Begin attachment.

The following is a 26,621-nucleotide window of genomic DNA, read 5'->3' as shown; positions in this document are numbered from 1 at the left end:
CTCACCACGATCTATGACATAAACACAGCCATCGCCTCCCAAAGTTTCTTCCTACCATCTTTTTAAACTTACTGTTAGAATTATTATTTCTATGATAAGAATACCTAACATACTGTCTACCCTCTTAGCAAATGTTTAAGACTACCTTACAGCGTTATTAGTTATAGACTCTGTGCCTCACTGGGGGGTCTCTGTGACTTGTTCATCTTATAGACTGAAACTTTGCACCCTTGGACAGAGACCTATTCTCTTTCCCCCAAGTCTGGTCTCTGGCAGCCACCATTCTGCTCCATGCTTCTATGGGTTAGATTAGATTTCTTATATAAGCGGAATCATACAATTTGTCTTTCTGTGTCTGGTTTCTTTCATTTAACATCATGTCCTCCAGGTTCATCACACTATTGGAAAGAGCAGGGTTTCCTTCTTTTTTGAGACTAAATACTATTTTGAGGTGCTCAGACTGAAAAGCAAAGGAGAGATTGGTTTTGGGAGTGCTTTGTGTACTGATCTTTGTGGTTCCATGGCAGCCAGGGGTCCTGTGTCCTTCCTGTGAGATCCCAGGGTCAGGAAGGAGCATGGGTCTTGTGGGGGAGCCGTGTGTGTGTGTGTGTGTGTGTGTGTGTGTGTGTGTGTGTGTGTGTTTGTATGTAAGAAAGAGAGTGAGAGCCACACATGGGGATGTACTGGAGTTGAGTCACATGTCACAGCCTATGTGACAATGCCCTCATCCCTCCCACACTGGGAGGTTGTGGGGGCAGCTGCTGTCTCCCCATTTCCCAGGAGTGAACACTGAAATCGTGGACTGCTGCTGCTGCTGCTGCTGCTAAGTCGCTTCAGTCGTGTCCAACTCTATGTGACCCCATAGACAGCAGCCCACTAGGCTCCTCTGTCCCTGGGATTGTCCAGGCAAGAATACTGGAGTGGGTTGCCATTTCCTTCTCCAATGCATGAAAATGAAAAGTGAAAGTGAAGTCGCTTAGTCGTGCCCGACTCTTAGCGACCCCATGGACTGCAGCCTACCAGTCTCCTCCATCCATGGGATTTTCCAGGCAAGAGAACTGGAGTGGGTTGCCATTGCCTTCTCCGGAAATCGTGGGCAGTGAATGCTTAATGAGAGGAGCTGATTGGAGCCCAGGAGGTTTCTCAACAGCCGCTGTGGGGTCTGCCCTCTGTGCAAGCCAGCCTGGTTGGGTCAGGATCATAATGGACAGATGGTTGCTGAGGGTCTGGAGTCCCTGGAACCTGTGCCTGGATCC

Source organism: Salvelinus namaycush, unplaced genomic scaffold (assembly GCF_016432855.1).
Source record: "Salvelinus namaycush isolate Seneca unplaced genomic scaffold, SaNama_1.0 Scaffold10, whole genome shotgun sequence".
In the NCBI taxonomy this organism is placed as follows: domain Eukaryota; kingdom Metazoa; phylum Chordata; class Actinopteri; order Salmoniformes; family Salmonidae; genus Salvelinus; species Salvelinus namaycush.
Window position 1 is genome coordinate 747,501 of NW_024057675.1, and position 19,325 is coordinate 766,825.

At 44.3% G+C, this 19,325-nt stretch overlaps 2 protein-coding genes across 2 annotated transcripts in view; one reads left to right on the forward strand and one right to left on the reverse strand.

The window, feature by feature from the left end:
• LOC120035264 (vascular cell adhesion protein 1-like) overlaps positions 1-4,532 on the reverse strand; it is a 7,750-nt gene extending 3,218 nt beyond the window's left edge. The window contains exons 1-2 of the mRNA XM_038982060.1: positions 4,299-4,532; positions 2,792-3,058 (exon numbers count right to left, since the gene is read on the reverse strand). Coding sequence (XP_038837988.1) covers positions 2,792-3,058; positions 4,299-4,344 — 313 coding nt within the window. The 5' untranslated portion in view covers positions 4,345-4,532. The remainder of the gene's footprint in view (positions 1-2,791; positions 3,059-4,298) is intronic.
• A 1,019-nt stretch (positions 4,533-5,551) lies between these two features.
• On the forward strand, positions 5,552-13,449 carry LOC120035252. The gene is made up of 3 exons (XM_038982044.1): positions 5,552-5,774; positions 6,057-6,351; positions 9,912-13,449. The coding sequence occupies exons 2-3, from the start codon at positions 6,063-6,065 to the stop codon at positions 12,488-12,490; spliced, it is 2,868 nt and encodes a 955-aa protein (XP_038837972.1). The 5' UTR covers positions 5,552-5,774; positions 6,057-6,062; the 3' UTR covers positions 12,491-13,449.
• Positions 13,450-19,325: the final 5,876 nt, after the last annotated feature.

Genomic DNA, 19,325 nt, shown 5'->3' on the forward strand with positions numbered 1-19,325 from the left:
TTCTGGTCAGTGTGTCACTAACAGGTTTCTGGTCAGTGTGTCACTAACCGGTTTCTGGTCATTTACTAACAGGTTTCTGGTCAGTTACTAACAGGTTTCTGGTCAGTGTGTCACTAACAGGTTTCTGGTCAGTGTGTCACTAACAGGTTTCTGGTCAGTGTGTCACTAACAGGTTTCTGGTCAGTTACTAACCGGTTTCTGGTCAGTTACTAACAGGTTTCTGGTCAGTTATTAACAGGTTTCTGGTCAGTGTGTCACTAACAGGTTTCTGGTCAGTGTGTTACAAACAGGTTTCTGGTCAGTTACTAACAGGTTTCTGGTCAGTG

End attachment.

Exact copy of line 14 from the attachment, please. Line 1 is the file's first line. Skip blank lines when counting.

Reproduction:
TTCTGGTCAGTGTGTCACTAACAGGTTTCTGGTCAGTGTGTCACTAACCGGTTTCTGGTCATTTACTAACAGGTTTCTGGTCAGTTACTAACAGGTTTCTGGTCAGTGTGTCACTAACAGGTTTCTGGTCAGTGTGTCACTAACAGGTTTCTGGTCAGTGTGTCACTAACAGGTTTCTGGTCAGTTACTAACCGGTTTCTGGTCAGTTACTAACAGGTTTCTGGTCAGTTATTAACAGGTTTCTGGTCAGTGTGTCACTAACAGGTTTCTGGTCAGTGTGTTACAAACAGGTTTCTGGTCAGTTACTAACAGGTTTCTGGTCAGTG